What is “Financial Model Formatting”?
Financial models can be complex…very complex. But good formatting makes them much easier to understand. The total figures are clear to see, it’s easy to work out which numbers go into the total, and the whole model has a consistent look and feel.
Companies also want their colors and branding used consistently in models. This way, different departments can build models, but when put together and sent to a client, all they see is one cohesive model, with the signature look and feel of the company.
So clear and consistent formatting is paramount. Some common conventions are to have totals are clearly shown, headings clearly stand out, column A narrow, column B wide, and the remainder the standard width. Colors are either used for branding or have a clear purpose, e.g., blue numbers are hardcoded.
Key Learning Points
- Financial models can be complex; however, good formatting makes them easier to understand
- Consistent formatting allows for individuals to collaborate more efficiently
- Formatting styles can be standardized for a company or department
- Consistent formatting is everything
How Do You Format A Financial Model? Financial Modeling Best Practices
Here is a great example of a simple model with clear formatting:
You can find the spreadsheet shown above in the downloadable file that accompanies this article and use it to practice your formatting.
Row 1 and 2 banner colors – Clear banner colors have been used, and the same colors will be on every sheet. The company name is in row 1 and has the largest font size. The tab name is in row 2 and is slightly smaller font size but is still large to signify its importance.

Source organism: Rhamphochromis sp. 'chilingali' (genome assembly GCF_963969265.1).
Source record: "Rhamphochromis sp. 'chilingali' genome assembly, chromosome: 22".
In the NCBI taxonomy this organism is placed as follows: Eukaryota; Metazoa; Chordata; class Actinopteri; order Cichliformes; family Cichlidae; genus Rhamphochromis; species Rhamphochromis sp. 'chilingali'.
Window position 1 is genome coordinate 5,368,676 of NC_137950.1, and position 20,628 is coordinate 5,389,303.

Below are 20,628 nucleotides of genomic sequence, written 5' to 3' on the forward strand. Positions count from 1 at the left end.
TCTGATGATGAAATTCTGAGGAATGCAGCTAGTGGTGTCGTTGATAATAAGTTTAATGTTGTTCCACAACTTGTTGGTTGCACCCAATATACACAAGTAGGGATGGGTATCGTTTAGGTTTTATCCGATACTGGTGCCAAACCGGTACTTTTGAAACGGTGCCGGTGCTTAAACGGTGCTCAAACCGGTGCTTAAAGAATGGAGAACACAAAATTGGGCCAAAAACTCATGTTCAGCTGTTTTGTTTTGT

Column width – Column A is super narrow, only width size 1. Why? Only the most important headings are put in column A. If a user wants to jump to the next heading, they can press Ctrl and the down arrow and quickly jump many rows. Column B is wide and can accommodate labels with many words (think “Consolidated balance sheet for company A and B”). We recommend width size 40. The remaining columns are all a normal width to accommodate simple headings in row 4 and simple data underneath
Headings above a table – The headings in row 4 have been formatted differently so that they stand out and aren’t mistaken as part of the data underneath. Here they are white font on a dark blue background, in keeping with the banner colors in rows 1 and 2.
Negatives – the negative numbers in row 10 are clearly shown, in this case with parentheses around the number. The parentheses make it easier for a reviewer to check total numbers at the bottom, as they can clearly see which numbers should be subtracted rather than added to get the total.
Totals – in row 16, a bold font has been used, and a single underline is above the total, while a double underline is below. Single underlines can also be used above a subtotal, without the double underline.
How to do the Formatting?
The ribbon is your first source for formatting buttons (see below) while clicking the arrow in the bottom right-hand corner of the various ribbon sections will get you to more options:
Which Format is Used for Financial Values?
You have a choice when formatting financial values. Either you can format each and every cell with a currency symbol, or (and this is our preference) simply add a currency symbol in the heading, such as “All figures in millions of USD unless otherwise stated”. Now you can dispense with the currency symbol from every cell, leaving a cleaner look.
How to Format Numbers
For more information on specifically formatting numbers, see our blogs “Financial Model Formatting – Numbers” and see “Financial Model formatting – Cell Styles” for how to do it quickly and efficiently.
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